August 2009: I press the doorbell. The dimness of the inner light and oriental fragrances give me a pleasant surprise. African jewelry hangs from the walls and Persian carpets pave the ground. I close my eyes. With the frantic speed of remembrance, music transports me to the alleys of Istanbul, without raising my feet from Washington.
Later on, I check my name on the guestlist and walk into a room with low tables of Lebanese cedar, making unsuccessful glances in search of any acquaintances. I arrive at my destination. Protocol presentations. Dinner guests from eight different nationalities: an American-Cypriot, a Finnish-Californian, a Nigerian-American, a New Yorker, a Japanese, a Mexican-American and yours truly comprise the congregation. It is a true melting pot of races and cultures — the most international and cosmopolitan face of the United States.
A smiling Danielle Jackson welcomes us all at dinner. She says hello in four different languages and speaks animatedly about the humanitarian mission of various American NGOs in Nicaragua. As she speaks, her hands fly. She goes on to describe her day-to-day life in Haiti. Danielle’s enthusiasm and energy capture our attention. She circulates among the tables of Fulbrighters, a group of scholars gathering to celebrate the anniversary of the Peace Corps.
For foreigners and even many Americans, a bit of an explanation is essential. In 1961, President John F. Kennedy pushed for the creation of the Peace Corps. Its objective was to offer technical and educational assistance to populations hit by wars or famines. It also tried to make the US. more understandable to the rest of the world. The Peace Corps was a valiant attempt at rapprochement even it was not without contradictions. There were geostrategic errors galore, too, because of the anti-communist paranoia of the Cold War.Embed from Getty Images
For all its faults, the 1960s was a time of international openness in the country of Abraham Lincoln. Americans were open to collaboration with other countries, cultures and nationalities. Half a century later, a black man entered the White House. It seemed the start of a new era. Barack Obama’s triumph was a watershed before-and-after moment. Or so it seemed. History is never linear. It has its cyclical pirouettes.
August 2019: Surely Danielle, like thousands of her fellow Americans who have volunteered abroad, suffers from a certain odi et amo syndrome. This “I-hate-and-I-love” condition magnificently described by the Roman poet Catullus is particularly apt for many today. The likes of Danielle love the kind, humanitarian and idealistic aspect of the US but reject its harsh, intolerant and warmongering side. This grim part of the American national person often makes the country look inward and retreat into its ironclad shell. The titanic task for Americans like Danielle who show hospitality despite the isolationist attempts of the country’s leaders to reverse this tide.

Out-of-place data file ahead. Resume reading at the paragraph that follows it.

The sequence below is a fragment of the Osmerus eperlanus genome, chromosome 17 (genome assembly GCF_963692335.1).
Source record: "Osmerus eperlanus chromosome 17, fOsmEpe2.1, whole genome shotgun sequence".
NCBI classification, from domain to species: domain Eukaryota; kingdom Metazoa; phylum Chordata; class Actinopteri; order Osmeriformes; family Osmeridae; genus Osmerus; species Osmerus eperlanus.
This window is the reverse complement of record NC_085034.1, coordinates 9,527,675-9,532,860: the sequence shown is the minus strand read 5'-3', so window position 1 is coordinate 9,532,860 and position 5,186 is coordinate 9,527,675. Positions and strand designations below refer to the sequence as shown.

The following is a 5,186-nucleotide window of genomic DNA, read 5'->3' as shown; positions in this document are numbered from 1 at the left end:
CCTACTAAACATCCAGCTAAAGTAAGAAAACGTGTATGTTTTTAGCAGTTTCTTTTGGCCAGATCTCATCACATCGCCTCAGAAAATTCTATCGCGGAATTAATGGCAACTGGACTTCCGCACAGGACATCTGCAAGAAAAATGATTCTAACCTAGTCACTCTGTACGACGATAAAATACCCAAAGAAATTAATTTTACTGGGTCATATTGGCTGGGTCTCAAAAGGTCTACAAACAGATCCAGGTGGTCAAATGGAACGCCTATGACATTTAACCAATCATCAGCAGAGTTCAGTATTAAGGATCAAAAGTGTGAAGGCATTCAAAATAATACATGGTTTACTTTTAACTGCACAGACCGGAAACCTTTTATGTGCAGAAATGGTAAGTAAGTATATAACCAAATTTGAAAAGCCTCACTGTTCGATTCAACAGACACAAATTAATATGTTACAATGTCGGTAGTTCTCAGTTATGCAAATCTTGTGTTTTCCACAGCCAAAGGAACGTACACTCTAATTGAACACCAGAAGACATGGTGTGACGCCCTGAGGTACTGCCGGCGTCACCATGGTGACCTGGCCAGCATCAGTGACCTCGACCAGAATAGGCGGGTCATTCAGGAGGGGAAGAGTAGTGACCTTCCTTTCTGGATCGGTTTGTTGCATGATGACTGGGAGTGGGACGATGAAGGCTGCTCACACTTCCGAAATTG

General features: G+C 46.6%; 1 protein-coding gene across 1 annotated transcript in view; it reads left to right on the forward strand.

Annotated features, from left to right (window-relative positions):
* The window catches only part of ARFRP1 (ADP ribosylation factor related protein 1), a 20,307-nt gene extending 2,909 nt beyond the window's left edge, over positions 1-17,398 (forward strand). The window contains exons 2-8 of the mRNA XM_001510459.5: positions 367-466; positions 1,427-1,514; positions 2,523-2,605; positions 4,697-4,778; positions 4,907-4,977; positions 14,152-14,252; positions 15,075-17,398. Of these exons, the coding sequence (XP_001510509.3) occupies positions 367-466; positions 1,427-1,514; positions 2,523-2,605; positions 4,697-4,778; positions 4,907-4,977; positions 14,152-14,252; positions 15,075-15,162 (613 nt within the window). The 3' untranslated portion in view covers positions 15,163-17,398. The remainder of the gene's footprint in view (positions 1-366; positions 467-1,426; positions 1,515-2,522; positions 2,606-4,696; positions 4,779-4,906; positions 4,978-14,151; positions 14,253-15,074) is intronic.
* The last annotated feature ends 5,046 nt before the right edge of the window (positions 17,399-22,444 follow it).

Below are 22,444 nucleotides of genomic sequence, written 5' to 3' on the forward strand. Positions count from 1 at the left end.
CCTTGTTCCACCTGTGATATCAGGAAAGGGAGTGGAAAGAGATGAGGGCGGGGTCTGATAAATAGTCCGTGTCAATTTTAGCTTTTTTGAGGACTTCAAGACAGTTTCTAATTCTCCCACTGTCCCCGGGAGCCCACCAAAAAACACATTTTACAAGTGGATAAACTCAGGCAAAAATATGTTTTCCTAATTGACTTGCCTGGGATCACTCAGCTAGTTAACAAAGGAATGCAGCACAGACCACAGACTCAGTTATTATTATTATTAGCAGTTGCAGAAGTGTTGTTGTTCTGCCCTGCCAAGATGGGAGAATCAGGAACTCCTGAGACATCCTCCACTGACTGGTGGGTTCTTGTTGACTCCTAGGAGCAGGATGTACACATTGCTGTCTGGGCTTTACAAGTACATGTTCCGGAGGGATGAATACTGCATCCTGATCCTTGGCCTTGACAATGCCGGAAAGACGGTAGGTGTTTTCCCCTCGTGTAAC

In fact, there are a lot of Americans like Danielle. Actually, millions of them in a country, which is actually the size of a continent. For all its faults, few countries are as diverse and multicultural as the US. Despite the best efforts of hardboiled supremacists, it is difficult for the US to become crystalline white again. Demography is against it. In 2018, the Hispanic population reached 59.9 million. Many may dream of making America white again, but that ship has sailed from the harbor.
To tell the truth, the US was white only for a brief period, and even that is only true if we overlook the multiple Amerindian tribes — Sioux, Tarahumara, Natchez, Apache, Cherokee, Navajo and some more — who were not exactly white. These tribes were America’s first settlers who were displaced when they were not massacred.
In the coming decades, the US is much more likely to look like Paul Gilbert Anchondo in whose veins run with Polish, American and Mexican blood. Maybe Paul’s name doesn’t ring a bell. Maybe you didn’t pay attention to it in the middle of frenetic media coverage of yet another mass shooting. Yet if I told you that this 2-month-old survived a mass shooting, his image would bring a lump in your throat. Paul is the baby who miraculously escaped unhurt in the August 3 shooting in El Paso, Texas. The bodies of his parents, Andre Anchondo and Jordan Jamrowski, were his shield.
August 2039: It is impossible to put yourself in the shoes of anyone who has to tell Paul what happened. How does one explain Americans voting for a president who was dousing fuel into the fire of racial tensions? How does one explain divide and conquer by a politician determined to acquire and retain power?
By 2039, Paul will be 20. Things are likely to be different. There is reason for hope. In history, the pendulum always swings. Yet it never swings without effort. Americans like Danielle will have to fight hard to make their country a kind, gentle and welcoming place. Donald Trump may try his worst, but in very few nations have races, cultures and nationalities mixed better in a melting pot as in the US. At least it has been the case previously, and that tendency might (should) come back. Out of this political and social darkness, a new dawn will emerge. The future is bright. The future is Paul’s.
In the great arc of history, America’s destiny is a multiracial melting pot.
This article was originally published in Fair Observer
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